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Iraq plans to connect railway with Turkey

Iraqi Republic Railways plans to extend its railway lines abroad to reach Turkey, Iraqi Transport Minister Abdullah Laibi said. Speaking on Iraqi TV, Laibi said the national railway operator has entered a recovery process following the crisis brought on by conflict across the country.

He said that a railroad line to connect to Turkey is being planned in the coming period but did not provide further details.

Laibi also noted that the distance between the capital Baghdad and southern Basra has decreased from 10 hours to seven hours, a line has been opened between central Samarra and the country’s largest oil refinery in Baiji, and lines are being planned to the northern cities of Mosul and Salahaddin.

There is an existing rail connection between the two countries built as part of the Ottoman Empire’s Baghdad Railway project in the early 20th century. However, an approximately 80-kilometer (50-mile) section of the line between the border town of Nusaybin in southeastern Turkey’s Mardin and northwestern Iraqi border town of Rabia crosses from the northwestern tip of Syria, which has remained under control of PKK terrorist group’s Syrian offshoot the Democratic Union Party (PYD) and its armed wing People’s Protection Units (YPG) since 2012, when Assad regime forces withdrew from the region and gave control the terrorist group to fight elsewhere in the country’s eight-year-long civil war. To bypass the Syrian territory, at least 120 kilometers (74 miles) of new tracks need to be laid in the Turkish territory to the border town of Silopi and an additional 50 kilometers inside the Iraqi territory.

This railway line also forms the Turkish-Syrian border for nearly 330 kilometers between the town of Karkamış on the right bank of the Euphrates and Nusaybin. It has been closed to passenger and commercial operations since 2014, when clashes between Daesh and YPG terrorist groups intensified in the region and Turkish border areas were frequently targeted by the terrorist groups. Since then, that section of the border remains under the control of the YPG and harassment fire or cross-border attacks targeting Turkish border outposts and other infrastructure occur on a daily basis.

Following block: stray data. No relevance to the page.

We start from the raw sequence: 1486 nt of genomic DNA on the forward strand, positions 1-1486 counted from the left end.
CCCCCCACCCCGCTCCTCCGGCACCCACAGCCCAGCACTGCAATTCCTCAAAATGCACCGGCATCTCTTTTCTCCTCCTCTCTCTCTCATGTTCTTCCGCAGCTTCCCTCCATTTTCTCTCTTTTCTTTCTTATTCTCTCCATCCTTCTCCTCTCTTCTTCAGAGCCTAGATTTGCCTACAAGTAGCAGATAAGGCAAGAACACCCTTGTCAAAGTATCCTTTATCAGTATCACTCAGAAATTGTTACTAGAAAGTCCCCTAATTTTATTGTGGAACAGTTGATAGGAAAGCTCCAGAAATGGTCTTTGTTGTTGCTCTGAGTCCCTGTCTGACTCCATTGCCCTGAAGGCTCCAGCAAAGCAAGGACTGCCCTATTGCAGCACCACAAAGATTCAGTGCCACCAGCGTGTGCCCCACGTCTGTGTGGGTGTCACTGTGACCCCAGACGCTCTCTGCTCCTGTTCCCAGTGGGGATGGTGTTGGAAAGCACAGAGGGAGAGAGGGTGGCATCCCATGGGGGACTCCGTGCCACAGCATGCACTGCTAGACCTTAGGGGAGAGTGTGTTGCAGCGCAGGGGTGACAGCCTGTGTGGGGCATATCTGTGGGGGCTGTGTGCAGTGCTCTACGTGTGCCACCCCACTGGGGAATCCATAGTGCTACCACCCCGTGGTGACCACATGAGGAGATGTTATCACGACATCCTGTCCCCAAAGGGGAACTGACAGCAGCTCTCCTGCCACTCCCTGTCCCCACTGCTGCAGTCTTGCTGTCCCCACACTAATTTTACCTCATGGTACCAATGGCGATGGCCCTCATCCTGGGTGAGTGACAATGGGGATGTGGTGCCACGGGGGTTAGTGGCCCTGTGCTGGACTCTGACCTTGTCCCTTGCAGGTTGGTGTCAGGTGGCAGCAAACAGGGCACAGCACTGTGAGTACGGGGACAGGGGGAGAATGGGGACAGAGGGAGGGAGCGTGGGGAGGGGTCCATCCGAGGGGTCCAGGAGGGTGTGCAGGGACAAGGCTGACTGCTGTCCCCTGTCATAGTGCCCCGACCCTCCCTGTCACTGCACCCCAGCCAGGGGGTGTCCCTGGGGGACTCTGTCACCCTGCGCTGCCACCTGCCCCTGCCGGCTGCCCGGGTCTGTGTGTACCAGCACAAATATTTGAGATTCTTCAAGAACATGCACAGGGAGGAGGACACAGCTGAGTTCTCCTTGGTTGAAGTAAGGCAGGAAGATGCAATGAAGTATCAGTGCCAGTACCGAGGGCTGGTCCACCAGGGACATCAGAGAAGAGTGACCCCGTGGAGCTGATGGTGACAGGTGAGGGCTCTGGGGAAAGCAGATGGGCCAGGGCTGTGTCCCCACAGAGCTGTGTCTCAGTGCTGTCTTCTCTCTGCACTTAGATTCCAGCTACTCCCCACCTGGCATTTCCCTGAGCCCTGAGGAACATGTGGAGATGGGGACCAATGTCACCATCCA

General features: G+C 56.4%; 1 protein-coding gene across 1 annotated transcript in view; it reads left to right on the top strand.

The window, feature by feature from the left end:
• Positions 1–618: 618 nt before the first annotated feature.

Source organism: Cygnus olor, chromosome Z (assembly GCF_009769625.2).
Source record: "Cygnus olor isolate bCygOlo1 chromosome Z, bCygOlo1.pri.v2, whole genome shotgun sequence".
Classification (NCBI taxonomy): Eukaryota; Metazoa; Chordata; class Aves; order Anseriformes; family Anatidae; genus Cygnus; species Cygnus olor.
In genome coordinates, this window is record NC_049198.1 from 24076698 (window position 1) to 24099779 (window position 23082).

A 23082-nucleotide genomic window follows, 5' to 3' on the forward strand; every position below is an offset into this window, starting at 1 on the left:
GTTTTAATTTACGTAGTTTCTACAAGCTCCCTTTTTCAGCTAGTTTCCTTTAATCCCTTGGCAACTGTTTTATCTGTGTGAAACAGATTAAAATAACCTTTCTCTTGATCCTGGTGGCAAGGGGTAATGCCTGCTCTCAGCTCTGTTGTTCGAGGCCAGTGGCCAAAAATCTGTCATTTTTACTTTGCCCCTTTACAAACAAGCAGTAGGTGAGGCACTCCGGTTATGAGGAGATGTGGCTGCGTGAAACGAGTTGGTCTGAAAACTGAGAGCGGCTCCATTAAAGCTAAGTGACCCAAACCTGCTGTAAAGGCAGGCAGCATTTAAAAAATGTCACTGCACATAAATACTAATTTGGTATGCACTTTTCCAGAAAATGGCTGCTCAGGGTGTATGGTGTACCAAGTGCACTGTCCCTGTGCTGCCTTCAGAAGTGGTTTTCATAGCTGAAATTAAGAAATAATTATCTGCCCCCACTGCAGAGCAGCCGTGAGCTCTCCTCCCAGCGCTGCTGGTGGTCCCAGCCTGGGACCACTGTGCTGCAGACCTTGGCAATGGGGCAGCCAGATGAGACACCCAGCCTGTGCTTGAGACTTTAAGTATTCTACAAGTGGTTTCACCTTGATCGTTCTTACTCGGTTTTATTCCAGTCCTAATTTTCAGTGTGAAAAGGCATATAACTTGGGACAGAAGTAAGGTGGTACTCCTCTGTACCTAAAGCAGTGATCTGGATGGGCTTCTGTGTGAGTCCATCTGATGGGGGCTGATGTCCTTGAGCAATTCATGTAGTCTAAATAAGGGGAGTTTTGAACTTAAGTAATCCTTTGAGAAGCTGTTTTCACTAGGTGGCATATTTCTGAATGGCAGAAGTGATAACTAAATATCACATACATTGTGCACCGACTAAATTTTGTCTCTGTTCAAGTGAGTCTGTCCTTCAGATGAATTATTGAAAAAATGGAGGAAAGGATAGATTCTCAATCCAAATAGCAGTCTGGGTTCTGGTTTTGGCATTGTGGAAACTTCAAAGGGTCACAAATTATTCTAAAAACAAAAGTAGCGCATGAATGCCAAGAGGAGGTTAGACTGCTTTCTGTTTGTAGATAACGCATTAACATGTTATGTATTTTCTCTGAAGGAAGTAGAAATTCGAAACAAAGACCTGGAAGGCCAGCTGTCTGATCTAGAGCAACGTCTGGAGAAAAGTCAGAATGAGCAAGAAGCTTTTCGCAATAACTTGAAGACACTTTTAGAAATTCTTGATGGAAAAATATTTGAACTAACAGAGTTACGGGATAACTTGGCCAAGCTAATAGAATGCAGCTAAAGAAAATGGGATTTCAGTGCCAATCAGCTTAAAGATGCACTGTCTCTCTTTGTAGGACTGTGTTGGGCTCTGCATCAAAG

Another line farther to the north crossing from southeastern city of Diyarbakır ends in the Kurtalan district of southeastern Siirt province. From Kurtalan to the Iraqi border, approximately 120 to 150 kilometers of new tracks need to be laid, however, all possible routes in this option cross through a very mountainous region and need significant infrastructure to be built.

Turkey’s Ambassador to Baghdad Fatih Yıldız told Daily Sabah last month that Ankara and Baghdad have been discussing connecting the two countries with a railroad as a strategic target among several high-priority infrastructure projects.

Iraq has sought loans and investments for the major efforts to rebuild the country after a four-year-long war against Daesh terror group, which occupied large swathes of western and northwestern parts of the country between 2014 and 2017. Officials in Baghdad estimate the cost of rebuilding Iraq at nearly $90 billion. The government published a list of 157 projects at the Kuwait International Conference for the Reconstruction of Iraq in February 2018, where it sought private investments.

Turkey pledged a $5 billion loan and $50 million grants-in-aid at the conference, making it the top contributor. A coordination process for allocation of the funds was launched by Turkey this February.

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